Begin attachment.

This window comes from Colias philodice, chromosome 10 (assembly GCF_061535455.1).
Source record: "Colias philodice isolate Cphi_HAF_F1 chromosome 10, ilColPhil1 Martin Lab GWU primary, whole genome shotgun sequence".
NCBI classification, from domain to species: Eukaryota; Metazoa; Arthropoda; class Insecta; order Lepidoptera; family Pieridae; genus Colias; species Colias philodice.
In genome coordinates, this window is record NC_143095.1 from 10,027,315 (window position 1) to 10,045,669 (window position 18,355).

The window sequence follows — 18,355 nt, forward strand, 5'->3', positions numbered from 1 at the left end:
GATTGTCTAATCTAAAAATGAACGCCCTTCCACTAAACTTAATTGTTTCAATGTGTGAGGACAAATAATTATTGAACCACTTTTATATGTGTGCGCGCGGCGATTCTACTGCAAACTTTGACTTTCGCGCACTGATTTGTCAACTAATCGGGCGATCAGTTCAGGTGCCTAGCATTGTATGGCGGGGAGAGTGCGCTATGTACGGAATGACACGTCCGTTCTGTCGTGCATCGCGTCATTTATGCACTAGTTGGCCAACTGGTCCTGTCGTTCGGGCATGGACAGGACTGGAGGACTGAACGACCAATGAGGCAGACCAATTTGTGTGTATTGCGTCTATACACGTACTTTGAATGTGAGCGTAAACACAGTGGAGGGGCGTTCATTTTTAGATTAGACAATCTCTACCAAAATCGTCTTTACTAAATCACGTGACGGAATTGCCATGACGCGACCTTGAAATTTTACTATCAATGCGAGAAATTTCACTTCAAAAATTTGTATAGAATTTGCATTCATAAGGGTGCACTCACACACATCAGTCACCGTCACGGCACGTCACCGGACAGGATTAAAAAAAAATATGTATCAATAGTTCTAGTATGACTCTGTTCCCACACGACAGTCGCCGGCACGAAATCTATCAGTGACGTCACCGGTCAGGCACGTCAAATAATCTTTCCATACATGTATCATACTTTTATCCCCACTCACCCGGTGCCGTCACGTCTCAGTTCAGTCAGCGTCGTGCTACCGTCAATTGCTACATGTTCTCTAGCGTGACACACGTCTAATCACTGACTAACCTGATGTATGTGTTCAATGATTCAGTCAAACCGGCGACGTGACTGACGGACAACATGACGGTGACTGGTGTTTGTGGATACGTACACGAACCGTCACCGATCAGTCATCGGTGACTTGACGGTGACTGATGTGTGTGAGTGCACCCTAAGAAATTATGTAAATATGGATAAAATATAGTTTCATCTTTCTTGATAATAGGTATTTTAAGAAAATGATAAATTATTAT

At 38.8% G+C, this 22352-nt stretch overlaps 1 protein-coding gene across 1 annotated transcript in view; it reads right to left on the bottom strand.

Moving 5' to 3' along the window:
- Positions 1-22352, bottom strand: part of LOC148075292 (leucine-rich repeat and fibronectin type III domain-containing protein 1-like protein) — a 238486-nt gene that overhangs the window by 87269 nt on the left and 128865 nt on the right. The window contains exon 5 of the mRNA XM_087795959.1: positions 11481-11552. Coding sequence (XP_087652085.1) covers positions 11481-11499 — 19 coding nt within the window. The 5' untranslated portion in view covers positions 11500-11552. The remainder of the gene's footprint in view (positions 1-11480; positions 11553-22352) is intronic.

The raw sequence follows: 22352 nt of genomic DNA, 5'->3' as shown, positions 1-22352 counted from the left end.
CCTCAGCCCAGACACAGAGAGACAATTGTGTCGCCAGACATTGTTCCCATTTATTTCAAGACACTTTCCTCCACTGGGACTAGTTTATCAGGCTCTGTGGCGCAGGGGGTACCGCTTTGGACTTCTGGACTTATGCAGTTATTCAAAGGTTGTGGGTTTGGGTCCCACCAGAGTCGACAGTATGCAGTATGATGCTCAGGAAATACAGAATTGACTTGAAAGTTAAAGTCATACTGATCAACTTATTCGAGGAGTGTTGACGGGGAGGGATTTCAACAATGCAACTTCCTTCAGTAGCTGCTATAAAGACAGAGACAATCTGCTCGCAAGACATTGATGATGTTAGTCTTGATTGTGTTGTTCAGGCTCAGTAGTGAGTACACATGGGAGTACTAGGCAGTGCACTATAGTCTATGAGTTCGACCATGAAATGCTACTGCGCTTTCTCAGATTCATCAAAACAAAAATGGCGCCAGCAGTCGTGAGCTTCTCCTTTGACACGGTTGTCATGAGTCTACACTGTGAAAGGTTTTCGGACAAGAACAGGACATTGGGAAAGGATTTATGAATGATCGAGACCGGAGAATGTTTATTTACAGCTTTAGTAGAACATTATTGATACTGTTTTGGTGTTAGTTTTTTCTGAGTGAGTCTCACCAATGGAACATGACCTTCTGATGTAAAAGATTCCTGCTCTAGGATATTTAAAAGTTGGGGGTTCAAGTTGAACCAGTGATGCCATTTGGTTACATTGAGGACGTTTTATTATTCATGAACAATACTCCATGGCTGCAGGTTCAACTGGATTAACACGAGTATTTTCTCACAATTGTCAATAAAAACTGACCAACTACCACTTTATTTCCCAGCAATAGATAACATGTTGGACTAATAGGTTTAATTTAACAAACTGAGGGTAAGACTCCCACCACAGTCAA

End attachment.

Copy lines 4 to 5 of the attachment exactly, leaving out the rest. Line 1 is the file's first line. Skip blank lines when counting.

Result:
In genome coordinates, this window is record NC_143095.1 from 10,027,315 (window position 1) to 10,045,669 (window position 18,355).

The window sequence follows — 18,355 nt, forward strand, 5'->3', positions numbered from 1 at the left end: